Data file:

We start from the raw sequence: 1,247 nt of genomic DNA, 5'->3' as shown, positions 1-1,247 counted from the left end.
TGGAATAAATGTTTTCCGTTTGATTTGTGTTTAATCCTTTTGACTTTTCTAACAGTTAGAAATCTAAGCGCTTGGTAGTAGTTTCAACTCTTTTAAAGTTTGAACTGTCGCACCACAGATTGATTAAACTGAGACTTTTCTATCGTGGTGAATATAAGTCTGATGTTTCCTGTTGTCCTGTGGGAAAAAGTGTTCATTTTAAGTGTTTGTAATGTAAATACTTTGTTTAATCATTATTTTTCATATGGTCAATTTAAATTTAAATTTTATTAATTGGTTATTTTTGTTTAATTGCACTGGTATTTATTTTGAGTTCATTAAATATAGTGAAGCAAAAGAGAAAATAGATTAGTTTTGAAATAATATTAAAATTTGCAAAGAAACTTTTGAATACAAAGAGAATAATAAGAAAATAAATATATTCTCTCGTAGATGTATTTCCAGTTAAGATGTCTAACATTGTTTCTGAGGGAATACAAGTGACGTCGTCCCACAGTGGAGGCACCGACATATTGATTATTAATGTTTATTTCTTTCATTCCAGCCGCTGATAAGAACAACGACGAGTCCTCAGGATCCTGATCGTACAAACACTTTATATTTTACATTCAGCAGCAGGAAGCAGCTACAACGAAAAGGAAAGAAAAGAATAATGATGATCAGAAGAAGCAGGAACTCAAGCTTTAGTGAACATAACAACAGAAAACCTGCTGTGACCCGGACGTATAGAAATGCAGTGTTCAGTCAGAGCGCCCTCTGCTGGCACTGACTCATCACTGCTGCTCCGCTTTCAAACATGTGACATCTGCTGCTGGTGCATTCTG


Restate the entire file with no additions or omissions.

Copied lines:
We start from the raw sequence: 1,247 nt of genomic DNA, 5'->3' as shown, positions 1-1,247 counted from the left end.
TGGAATAAATGTTTTCCGTTTGATTTGTGTTTAATCCTTTTGACTTTTCTAACAGTTAGAAATCTAAGCGCTTGGTAGTAGTTTCAACTCTTTTAAAGTTTGAACTGTCGCACCACAGATTGATTAAACTGAGACTTTTCTATCGTGGTGAATATAAGTCTGATGTTTCCTGTTGTCCTGTGGGAAAAAGTGTTCATTTTAAGTGTTTGTAATGTAAATACTTTGTTTAATCATTATTTTTCATATGGTCAATTTAAATTTAAATTTTATTAATTGGTTATTTTTGTTTAATTGCACTGGTATTTATTTTGAGTTCATTAAATATAGTGAAGCAAAAGAGAAAATAGATTAGTTTTGAAATAATATTAAAATTTGCAAAGAAACTTTTGAATACAAAGAGAATAATAAGAAAATAAATATATTCTCTCGTAGATGTATTTCCAGTTAAGATGTCTAACATTGTTTCTGAGGGAATACAAGTGACGTCGTCCCACAGTGGAGGCACCGACATATTGATTATTAATGTTTATTTCTTTCATTCCAGCCGCTGATAAGAACAACGACGAGTCCTCAGGATCCTGATCGTACAAACACTTTATATTTTACATTCAGCAGCAGGAAGCAGCTACAACGAAAAGGAAAGAAAAGAATAATGATGATCAGAAGAAGCAGGAACTCAAGCTTTAGTGAACATAACAACAGAAAACCTGCTGTGACCCGGACGTATAGAAATGCAGTGTTCAGTCAGAGCGCCCTCTGCTGGCACTGACTCATCACTGCTGCTCCGCTTTCAAACATGTGACATCTGCTGCTGGTGCATTCTG